If you are an alien who has descended from outer space and taken on the appearance of an American citizen but actually have no idea what “America” means or is, you have no doubt been closely following the Washington Post’s ongoing series, “The Definition of Ponderous Pulitzer-Seeking.” Excuse me. Fact-checkers tell me the series is actually named “Looking for America.” The real description of this journalism project, printed right there in the Washington Post, is “What’s happening in America? What does it mean to be an American? These are questions defining a campaign unlike any other. For nearly 35 days, we crossed the nation looking for answers. This is what we found.”
This pitch might be attractive to, say, a recent immigrant cramming for a citizenship test at the very last minute. For the rest of the Washington Post’s audience—made up primarily of Americans—the questions, “What’s happening in America? What does it mean to be an American?” are not incredibly compelling, given the fact that, as an American, you can look out your window and see what’s happening there (in America), and you can ask yourself, “Hey, American—what does it mean to be me?”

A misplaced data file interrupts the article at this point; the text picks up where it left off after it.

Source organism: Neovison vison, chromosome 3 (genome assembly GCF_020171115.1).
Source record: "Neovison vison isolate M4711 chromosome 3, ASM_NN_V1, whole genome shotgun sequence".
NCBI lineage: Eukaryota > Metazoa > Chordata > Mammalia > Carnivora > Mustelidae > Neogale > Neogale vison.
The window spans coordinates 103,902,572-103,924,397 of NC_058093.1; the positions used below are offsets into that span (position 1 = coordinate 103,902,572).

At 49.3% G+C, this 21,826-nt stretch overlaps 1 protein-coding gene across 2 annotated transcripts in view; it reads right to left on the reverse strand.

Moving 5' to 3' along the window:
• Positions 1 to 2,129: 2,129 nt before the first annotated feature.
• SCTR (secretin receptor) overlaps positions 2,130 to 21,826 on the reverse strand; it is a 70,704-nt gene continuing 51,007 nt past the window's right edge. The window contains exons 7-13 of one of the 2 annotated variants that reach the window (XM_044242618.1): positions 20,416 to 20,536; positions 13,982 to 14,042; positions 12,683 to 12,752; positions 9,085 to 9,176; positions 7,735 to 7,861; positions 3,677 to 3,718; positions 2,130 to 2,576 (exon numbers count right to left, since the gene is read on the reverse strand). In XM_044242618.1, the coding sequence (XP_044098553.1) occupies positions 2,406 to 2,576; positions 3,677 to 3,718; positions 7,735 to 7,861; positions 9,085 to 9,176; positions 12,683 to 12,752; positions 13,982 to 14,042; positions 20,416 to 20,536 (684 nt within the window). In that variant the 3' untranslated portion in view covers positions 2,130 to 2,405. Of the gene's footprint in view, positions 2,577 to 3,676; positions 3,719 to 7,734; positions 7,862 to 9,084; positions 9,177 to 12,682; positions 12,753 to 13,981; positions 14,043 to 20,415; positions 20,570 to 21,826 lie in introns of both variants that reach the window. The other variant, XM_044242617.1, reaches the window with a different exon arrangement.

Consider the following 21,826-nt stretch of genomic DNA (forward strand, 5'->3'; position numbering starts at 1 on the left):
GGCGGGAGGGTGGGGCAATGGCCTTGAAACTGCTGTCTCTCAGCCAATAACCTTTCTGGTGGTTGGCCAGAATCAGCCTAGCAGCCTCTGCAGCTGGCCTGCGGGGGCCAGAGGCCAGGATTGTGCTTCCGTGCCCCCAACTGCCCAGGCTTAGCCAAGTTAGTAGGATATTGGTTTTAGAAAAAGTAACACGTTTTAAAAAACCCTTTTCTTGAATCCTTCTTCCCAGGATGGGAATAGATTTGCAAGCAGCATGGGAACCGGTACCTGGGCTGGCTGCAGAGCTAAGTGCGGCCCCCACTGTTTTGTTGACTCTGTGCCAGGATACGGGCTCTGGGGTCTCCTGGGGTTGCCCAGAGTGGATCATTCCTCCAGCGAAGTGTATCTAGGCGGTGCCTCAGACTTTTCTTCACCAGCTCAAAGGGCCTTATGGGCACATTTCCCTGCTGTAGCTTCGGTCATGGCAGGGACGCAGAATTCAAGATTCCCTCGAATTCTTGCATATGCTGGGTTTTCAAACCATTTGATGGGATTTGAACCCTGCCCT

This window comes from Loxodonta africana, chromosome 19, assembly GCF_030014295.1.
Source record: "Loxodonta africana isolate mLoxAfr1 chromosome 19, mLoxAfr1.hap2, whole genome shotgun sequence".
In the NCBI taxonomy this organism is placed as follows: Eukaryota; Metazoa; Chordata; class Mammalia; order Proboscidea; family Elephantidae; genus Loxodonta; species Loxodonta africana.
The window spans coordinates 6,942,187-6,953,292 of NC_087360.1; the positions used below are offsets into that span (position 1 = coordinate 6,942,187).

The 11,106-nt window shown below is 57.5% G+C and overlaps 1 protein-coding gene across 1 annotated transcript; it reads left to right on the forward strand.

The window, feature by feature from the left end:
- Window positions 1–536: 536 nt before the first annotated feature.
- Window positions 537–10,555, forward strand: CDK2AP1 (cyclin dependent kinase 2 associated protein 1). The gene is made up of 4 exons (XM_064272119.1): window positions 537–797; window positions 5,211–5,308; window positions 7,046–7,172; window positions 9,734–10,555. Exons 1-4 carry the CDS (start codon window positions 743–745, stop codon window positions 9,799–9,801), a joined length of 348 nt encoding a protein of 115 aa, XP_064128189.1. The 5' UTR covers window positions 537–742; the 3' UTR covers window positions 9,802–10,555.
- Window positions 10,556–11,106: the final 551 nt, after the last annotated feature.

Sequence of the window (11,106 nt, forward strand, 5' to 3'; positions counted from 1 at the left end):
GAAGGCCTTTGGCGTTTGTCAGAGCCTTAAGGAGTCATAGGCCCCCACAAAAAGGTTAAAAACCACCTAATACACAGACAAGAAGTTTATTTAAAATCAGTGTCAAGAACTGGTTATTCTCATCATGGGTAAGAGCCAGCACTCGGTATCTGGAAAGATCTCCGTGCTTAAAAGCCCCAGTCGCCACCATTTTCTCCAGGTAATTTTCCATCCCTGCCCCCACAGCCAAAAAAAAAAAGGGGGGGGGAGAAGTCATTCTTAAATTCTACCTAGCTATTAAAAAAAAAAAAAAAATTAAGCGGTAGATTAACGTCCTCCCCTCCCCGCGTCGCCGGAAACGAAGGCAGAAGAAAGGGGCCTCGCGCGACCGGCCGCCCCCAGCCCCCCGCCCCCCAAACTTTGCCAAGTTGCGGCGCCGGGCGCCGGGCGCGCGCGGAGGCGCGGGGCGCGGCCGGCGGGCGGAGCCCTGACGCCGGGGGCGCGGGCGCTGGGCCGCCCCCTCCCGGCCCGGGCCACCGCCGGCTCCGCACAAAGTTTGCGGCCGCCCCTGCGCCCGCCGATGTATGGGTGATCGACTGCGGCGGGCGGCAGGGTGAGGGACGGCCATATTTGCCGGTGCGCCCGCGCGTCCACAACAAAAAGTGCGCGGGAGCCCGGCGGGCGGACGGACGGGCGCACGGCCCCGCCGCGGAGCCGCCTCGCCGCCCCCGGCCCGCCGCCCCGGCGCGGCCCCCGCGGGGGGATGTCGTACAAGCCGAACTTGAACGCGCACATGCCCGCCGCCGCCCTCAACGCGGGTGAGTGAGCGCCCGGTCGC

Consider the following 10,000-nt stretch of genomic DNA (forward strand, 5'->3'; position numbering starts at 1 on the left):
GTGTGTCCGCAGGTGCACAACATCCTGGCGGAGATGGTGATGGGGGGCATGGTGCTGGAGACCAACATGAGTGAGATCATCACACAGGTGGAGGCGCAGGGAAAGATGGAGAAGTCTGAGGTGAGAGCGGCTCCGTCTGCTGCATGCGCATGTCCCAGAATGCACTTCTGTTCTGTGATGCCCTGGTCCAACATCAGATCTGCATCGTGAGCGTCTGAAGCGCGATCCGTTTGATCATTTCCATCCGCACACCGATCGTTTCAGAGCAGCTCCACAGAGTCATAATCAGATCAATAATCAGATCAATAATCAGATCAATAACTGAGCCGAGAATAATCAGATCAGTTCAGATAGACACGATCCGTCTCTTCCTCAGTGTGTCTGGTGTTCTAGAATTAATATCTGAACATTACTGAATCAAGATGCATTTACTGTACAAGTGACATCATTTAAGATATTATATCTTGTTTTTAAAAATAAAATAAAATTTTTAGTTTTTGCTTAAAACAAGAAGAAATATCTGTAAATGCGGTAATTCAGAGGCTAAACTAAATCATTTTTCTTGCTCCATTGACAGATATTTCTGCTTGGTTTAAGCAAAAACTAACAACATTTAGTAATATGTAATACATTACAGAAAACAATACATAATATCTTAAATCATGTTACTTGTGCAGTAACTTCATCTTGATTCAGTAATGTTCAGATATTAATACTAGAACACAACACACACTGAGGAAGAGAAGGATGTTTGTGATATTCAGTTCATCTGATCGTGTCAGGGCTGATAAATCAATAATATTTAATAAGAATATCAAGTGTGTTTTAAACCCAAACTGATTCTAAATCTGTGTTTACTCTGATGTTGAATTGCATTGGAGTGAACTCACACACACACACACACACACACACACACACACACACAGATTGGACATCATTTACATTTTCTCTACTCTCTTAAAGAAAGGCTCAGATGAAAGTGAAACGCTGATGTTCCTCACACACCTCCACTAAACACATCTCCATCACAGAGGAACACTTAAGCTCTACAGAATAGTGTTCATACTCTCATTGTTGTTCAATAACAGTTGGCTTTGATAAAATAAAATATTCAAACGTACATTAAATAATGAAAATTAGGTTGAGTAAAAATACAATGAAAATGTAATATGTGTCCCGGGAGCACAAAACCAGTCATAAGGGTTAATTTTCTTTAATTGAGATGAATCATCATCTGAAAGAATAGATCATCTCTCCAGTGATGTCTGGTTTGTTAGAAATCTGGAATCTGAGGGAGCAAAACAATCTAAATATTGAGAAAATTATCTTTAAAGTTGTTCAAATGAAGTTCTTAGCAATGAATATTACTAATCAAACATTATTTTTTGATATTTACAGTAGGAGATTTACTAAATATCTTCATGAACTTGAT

There is little need to have these questions answered by journalists hoping desperately to be awarded with a prestigious award later this year.
In the name of journalistic solidarity, I read the many thousands of words contained in all four installments of this Very Long and Weighty Series. It has some good anecdotes as well as keen observations! In deference to the reporter, Robert Samuels [update: and David Maraniss, co-writer of the series], who clearly put in a good deal of work over the course of months to write it, I will not spoil it for you. I will simply offer you this accurate summary: “He follows the candidates around and talks to a bunch of people about politics.”
There is nothing inherently bad about newspaper series like this, save for one thing: they have at their very core a dishonest premise. They imply they will tell you something real about the essence of America. In fact, when you strip away the many paragraphs of self-importance that gird these sorts of projects, what they tell you is: what happened when one reporter went around America talking to some people about politics.
Unless you interviewed a statistically significant portion of the electorate, it doesn’t really tell you anything for sure.